The devil in the detail (blog by Jacqueline Vel)

President Jokowi is a source of inspiration for future new leaders in the districts of Indonesia. A friend of mine on the island of Sumba in Eastern Indonesia tried to register as an independent candidate for the December 2015 district head elections. He found out that new legislation makes this practically impossible.

When I was in East Sumba’s capital town Waingapu in April, I was surprised to see large banners on which my friend Stepanus Makambombu and his companion wished everyone “Happy Easter”. Was that a new local custom? He soon explained that it was a way to deal with all the restrictions imposed by the district Election Committee (KPUD). Stepanus belongs to a new generation of Indonesian politicians who aspire to be clean and democratic leaders in the districts of Indonesia. Their challenge is to stay out of clientelistic networks, refrain from money politics and be elected as district heads based on a sound program instead.

Stepanus has all it takes to be a good district head. Educated in developments studies, working experience in governance and decentralization programs, descendant of East Sumba’s aristocracy, and head of an NGO working on consumers and citizens’ rights, and the list can be expanded. A nice and bright person, with many friends. His running mate for the elections Heinrich Dengi is the director of the Sumba’s main radio station Max FM, and also environmental activist.

When I visited Stepanus in April this year he told me about the rules of the KPUD that made life so hard for them. The KPUD does not allow candidates to publicly discuss their programs before the official campaigning period. It also demands that when you want to register as election candidate you should hand in evidence of support. How can you assemble a constituency based on program support when you are not allowed to publish that program, nor to present yourself as official candidate?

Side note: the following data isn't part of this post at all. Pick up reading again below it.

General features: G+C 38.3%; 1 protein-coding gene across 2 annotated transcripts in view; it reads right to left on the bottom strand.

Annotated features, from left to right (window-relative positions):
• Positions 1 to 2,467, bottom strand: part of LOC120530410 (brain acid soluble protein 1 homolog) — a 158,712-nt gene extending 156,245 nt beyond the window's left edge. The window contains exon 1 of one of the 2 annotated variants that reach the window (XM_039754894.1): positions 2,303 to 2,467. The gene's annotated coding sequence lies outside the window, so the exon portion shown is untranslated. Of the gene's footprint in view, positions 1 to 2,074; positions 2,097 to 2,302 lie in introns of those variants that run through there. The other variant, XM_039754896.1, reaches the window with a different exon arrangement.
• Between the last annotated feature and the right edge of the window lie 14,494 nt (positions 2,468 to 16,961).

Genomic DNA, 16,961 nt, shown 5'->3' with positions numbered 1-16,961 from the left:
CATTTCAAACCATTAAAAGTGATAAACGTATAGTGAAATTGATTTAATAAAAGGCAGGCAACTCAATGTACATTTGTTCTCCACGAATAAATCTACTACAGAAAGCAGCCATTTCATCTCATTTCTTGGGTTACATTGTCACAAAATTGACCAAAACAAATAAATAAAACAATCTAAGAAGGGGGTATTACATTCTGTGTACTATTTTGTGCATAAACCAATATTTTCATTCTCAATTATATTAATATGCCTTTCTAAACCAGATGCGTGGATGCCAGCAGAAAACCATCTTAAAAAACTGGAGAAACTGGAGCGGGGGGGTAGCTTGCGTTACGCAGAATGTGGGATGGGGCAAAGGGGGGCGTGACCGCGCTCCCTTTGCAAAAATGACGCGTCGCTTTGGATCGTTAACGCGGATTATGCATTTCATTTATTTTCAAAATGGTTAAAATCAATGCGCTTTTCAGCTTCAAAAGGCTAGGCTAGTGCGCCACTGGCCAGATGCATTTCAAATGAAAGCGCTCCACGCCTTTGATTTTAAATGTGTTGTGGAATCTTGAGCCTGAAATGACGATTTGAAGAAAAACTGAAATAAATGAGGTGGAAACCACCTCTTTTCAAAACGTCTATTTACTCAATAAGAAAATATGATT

That is why Stepanus put up banners in the capital town with Easter wishes that also included their election slogan. They discussed their ideas on the radio. On his NGO’s Facebook page Stepanus showed his program. But the hardest part was to get evidence of support. The national election law (Law 8 of 2015) demands that aspiring independent candidates should hand in photocopies of the identity cards of their supporters. Article 24 includes the problematic “detail” that in sparsely populated areas 10 per cent of the district population is the minimal support required. That new (March 2015) law changed the numbers from the previous 6,5 per cent to 10 per cent for the coming district head and governor elections. The reason for that change is that political parties urged for raising the independent candidacy threshold to avoid their competition and undermining influence on parties’ clientalistic policies. In East Sumba that means 23,000 copies of identity cards. Electronic copies are allowed, but there is hardly any Internet connection in Sumba. When the deadline approached in June Stepanus had managed to gather 9000 copies. Not sufficient.

These current legal registration requirements effectively exclude independent election candidates. Implementing the 10 per cent support rule postpones democratic political innovations in this district and guarantees established political elites to run the place.

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